In the years immediately following the Cultural Revolution, the film industry again flourished as a medium of popular entertainment. Domestically produced films played to large audiences, and tickets for foreign film festivals sold quickly. The industry tried to revive crowds by making more innovative and “exploratory” films like their counterparts in the West.

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Easy Riders and Raging Bulls: Movie Brats and New Hollywood (1962 – 1981)

New Hollywood              (Also Known As)

American New Wave

Post Classical Hollywood

Hollywood Renaissance

The Auteur Period

The fifth era in the history of Hollywood although ushered in the late 60s it came on its own in the 70s. It was marked by the rise of a new generation of young, film-school-educated, countercultural filmmakers — directors, actors and writers alike — whom Hollywood felt could speak to the new generation of young people in ways that their older stars could not. By this point in time, Hollywood was desperate to hold onto any remaining scrap of relevance in an era that saw its dominance of American pop culture pulverized by the trifecta of TV, foreign cinema and independent film. Subsequently, they granted these young artists unprecedented freedom to realize their visions in ways that past Hollywood filmmakers could never have imagined. The result was one of the largest creative explosions that the American film industry has ever seen, and which profoundly affected the way in which Hollywood operated into the present day.

The hippie movement, the civil rights movement, free love, the growth of rock and roll, changing gender roles and drug use certainly had an impact. The counter-culture of the time had influenced Hollywood to be freer, to take more risks and to experiment with alternative, young film makers, as old Hollywood professionals and old-style moguls died out and a new generation of film makers arose. Many of the audiences and movie-makers of the late 60s had seen a glimpse of new possibilities, new story-telling techniques and more meaningful ‘artistic’ options, by the influences of various European “New Wave” movements (French and Italian) and the original works of other foreign-language film-makers.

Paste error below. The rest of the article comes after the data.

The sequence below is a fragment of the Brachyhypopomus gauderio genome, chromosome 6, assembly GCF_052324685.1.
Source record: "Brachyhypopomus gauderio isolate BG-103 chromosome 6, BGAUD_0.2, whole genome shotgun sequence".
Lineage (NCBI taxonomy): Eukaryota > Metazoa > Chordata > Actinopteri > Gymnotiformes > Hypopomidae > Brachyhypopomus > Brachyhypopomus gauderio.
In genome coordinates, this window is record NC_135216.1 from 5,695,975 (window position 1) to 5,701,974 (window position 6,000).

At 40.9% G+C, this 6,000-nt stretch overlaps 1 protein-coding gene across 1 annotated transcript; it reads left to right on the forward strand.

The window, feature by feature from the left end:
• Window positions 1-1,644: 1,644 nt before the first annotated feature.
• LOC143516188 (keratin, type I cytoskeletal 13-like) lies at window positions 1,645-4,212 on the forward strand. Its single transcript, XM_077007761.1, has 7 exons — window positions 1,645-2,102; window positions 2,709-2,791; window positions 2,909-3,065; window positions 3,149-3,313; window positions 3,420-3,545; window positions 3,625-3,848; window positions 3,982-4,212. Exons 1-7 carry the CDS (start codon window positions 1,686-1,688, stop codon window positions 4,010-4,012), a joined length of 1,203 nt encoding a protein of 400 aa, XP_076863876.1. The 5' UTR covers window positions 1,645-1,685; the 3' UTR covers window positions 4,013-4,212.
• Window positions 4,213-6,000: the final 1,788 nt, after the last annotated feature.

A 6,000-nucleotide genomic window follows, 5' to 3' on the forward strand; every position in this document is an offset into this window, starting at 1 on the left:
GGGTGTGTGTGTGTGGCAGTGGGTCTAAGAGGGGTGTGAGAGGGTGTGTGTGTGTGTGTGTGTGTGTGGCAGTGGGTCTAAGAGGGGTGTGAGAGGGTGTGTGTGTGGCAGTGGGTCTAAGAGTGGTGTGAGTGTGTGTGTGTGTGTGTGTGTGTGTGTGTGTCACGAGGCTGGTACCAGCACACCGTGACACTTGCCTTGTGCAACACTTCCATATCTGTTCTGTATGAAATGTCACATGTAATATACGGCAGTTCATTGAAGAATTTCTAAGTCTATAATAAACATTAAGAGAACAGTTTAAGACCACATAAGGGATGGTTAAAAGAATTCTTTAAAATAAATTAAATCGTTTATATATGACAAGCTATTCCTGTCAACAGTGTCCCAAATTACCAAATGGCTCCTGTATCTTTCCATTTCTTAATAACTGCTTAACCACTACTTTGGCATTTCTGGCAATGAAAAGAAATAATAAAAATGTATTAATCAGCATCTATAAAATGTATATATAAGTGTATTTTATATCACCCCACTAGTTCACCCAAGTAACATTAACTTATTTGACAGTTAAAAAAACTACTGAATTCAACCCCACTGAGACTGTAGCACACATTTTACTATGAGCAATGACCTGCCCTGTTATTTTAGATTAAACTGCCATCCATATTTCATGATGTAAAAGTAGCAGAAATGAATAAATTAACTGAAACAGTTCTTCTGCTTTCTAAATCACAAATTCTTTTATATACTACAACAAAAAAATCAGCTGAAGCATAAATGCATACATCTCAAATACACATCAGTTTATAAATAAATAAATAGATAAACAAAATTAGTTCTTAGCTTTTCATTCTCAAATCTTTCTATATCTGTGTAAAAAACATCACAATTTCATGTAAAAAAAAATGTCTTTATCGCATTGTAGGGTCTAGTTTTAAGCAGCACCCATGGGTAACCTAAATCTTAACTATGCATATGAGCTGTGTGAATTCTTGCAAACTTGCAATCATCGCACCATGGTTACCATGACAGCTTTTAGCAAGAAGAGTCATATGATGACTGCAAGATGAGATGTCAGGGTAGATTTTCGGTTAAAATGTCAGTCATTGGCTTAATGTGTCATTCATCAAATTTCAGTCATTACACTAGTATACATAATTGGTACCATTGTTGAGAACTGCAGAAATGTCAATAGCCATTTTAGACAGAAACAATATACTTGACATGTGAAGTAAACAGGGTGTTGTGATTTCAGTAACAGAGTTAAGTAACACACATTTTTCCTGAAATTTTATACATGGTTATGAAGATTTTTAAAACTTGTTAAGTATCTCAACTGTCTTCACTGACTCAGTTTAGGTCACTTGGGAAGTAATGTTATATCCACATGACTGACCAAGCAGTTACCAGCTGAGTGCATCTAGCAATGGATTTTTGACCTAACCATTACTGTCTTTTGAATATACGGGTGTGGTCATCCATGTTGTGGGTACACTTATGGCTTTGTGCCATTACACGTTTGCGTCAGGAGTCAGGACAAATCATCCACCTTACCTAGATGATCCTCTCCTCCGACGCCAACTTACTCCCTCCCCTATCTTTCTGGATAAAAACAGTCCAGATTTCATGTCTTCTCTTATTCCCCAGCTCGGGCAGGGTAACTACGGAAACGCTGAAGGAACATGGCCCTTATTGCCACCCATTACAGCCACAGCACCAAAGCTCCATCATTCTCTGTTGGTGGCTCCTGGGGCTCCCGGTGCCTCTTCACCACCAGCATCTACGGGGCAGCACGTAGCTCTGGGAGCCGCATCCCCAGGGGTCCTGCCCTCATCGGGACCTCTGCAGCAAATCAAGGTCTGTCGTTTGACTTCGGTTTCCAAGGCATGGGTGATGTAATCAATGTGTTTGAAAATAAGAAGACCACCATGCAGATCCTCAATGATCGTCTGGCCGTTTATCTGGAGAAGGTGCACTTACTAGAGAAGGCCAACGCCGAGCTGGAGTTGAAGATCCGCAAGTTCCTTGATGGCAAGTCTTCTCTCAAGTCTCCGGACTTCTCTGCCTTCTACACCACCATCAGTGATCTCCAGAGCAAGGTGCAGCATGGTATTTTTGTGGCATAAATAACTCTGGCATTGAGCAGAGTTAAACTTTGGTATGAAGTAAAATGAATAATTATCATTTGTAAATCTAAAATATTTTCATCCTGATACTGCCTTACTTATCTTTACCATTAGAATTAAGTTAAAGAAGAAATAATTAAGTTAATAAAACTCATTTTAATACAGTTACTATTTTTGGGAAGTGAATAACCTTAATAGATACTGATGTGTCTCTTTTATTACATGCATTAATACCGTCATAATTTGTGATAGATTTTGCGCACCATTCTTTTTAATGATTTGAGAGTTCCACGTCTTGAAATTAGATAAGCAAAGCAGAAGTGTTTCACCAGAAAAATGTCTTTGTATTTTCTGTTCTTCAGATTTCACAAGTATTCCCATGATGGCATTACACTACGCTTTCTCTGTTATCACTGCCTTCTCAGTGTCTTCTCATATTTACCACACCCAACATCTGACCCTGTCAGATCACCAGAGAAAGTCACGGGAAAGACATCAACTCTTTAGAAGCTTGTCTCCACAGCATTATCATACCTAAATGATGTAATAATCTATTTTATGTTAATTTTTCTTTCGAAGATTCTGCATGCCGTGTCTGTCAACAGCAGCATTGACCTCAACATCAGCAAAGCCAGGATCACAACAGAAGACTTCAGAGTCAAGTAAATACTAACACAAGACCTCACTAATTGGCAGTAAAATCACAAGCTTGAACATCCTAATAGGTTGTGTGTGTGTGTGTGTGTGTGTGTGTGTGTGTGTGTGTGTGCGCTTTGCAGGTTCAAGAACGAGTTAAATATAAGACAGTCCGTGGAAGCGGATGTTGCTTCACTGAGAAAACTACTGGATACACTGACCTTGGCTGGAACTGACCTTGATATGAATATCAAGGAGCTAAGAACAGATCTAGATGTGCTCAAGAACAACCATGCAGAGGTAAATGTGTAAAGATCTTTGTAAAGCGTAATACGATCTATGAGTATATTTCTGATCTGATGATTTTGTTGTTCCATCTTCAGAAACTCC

The point that is often given for the beginning of the New Hollywood era is the collapse of the Hays Code in the mid-’60s. Films like Bonnie and ClydeThe GraduateMidnight Cowboy,Cool Hand LukeThe Producers and Easy Rider broke countless taboos, earning immense critical acclaim and box office returns in the process. Realism and immersion were major themes in such movies, a backlash against the spectacle and artificiality that defined the studio system. A symbol of this emphasis on realism was the choice of many filmmakers to shoot on location — not only did advances in technology make this less expensive than shooting on set, it also heightened the feeling that the people on screen were in a real place. In addition, such films were infused with sexuality, violence, rock music, anti heroes, anti-establishment themes and other symbols of the ’60s counterculture. Many New Hollywood filmmakers openly admitted to using marijuana and psychedelic drugs, furthering their popularity in the general climate of the ’60s.

The success of New Hollywood’s early films caused the studios to grant almost complete creative control to these filmmakers. As the Seventies rolled in, such films as Francis Ford Coppola’s The Godfather, Sidney Lumet’s Dog Day Afternoon and Network, Roman Polanski’s neo-Noir Chinatown and Martin Scorsese’s Taxi Driver were released to not only near-universal critical acclaim, but also massive ticket sales, earning their studios boatloads of cash in the process. For a time, it appeared that Hollywood was finally out of its post-war slump.